You will find some sanitary stations with laundry facilities, some moorings with electricity pillars ans self-operated pumpouts. These all require the use of a Facility Card. Don’t be fooled into thinking these are the same across the system. There are 2 main types of card reader in use: Rolec and Digicard. Rolec seem to be for electricity pillars only whilst Digicard are for both facilities and electricity.
When you insert a card in a Rolec pillar the meter is credited with the full amount of the card which is then thrown away. If you can’t use all the electricity then tough luck on you but good fortune for the boater who follows. These cards are red and sold in units of 10, 50 and 100 kWh. These are in use through the West Midlands Region.
Digicard readers only remove the amount you use or that the facility requires. You can remove the card and use the remaining credit elsewhere. These cards are brown or black and sold in units of 10, 12 and 25 with a sort of bar marking along one edge showing the quantity. The sharp eyed will notice a tiny pin prick along that edge showing how much credit remains. When using a Digicard for electricity don’t be tempted to put it in just to see how much remains. When first inserted one unit is automatically removed – a sort of standing charge. These are in use for electricity throughout the East Midlands and Severn & South Wales Regions.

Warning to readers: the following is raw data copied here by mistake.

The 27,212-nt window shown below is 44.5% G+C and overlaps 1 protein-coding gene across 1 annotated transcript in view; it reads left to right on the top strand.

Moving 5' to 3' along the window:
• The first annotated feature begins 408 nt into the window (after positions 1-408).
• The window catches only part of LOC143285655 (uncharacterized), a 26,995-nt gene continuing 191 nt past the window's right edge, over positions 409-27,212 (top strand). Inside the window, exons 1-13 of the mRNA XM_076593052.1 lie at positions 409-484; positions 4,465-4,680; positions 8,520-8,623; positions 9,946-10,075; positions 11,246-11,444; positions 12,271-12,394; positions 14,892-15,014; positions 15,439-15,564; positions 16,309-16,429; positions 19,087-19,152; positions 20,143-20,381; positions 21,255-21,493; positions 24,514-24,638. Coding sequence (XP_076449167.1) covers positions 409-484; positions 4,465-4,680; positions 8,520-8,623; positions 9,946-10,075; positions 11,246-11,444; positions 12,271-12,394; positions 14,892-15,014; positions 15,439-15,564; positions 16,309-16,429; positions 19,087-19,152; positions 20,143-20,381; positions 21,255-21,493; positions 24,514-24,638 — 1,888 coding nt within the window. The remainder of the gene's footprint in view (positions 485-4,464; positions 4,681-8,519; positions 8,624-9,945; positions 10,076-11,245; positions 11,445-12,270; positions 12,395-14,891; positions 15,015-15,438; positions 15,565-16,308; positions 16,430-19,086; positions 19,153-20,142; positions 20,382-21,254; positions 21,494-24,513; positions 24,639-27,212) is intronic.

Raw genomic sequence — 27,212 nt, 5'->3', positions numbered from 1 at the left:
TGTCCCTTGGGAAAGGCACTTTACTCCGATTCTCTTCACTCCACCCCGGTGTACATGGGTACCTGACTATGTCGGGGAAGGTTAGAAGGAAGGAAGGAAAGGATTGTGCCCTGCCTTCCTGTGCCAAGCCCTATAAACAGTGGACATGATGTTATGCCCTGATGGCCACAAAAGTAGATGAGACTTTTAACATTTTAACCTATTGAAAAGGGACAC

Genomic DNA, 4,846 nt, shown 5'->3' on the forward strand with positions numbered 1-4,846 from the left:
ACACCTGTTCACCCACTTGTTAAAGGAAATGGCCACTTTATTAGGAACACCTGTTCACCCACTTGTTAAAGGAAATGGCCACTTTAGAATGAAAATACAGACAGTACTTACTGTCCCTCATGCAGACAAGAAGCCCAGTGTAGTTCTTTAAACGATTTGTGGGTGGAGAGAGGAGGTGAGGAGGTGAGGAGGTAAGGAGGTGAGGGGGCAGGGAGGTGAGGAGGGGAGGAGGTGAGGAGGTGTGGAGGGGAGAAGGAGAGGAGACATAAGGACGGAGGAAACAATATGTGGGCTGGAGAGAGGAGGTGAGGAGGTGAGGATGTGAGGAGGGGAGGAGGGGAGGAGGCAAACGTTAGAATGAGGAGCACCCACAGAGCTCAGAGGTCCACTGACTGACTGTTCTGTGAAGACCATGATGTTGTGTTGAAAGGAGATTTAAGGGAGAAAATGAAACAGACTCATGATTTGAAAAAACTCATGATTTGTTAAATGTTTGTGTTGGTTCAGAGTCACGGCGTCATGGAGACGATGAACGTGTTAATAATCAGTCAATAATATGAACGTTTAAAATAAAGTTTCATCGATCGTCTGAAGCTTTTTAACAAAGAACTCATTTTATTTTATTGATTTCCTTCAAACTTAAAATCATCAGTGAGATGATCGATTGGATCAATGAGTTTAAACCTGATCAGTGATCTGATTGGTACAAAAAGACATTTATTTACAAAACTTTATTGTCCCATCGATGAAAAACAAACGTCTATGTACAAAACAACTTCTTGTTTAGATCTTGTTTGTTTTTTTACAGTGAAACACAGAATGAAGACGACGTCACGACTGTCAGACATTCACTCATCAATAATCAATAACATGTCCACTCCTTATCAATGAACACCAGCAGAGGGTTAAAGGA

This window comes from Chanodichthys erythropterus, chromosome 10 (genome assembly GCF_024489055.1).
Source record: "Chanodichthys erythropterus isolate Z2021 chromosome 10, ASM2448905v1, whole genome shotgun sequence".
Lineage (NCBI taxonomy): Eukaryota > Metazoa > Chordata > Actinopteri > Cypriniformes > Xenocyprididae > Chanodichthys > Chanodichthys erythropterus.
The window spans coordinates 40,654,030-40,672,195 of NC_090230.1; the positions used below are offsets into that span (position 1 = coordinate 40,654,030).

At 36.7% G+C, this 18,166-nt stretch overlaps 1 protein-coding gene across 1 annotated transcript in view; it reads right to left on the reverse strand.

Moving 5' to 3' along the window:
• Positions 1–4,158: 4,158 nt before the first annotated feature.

Clarence Dock in Leeds and Salthouse Dock in Liverpool use a different type made by AmPy and are available in units of £1, £5 and £10.
Given that regional waterways offices are only open from 10am to 12pm you are well advised to have cards of every type if you want to avail yourself of the facilities as Sods Law will mean that you arrive on Friday afternoon and the card you have doesn’t work.
Living retirement in the slow lane.
20 years hiring, 6 years of shared ownership and a Continuous Cruiser since 2007 but still learning!
Thanks Pete, very useful.
Retired; Somerset/Dorset border when not out and about on Lucy Lowther
Days without name and hours without number
Excellent post Pete.
Worryingly though, the more I read, the more I realise that I have so much to learn.
Maybe you only start learning for real once you start applying that knowledge to daily life.
Poole, Dorset … not a canal in sight, but I’m not going to be here for long … Anupadin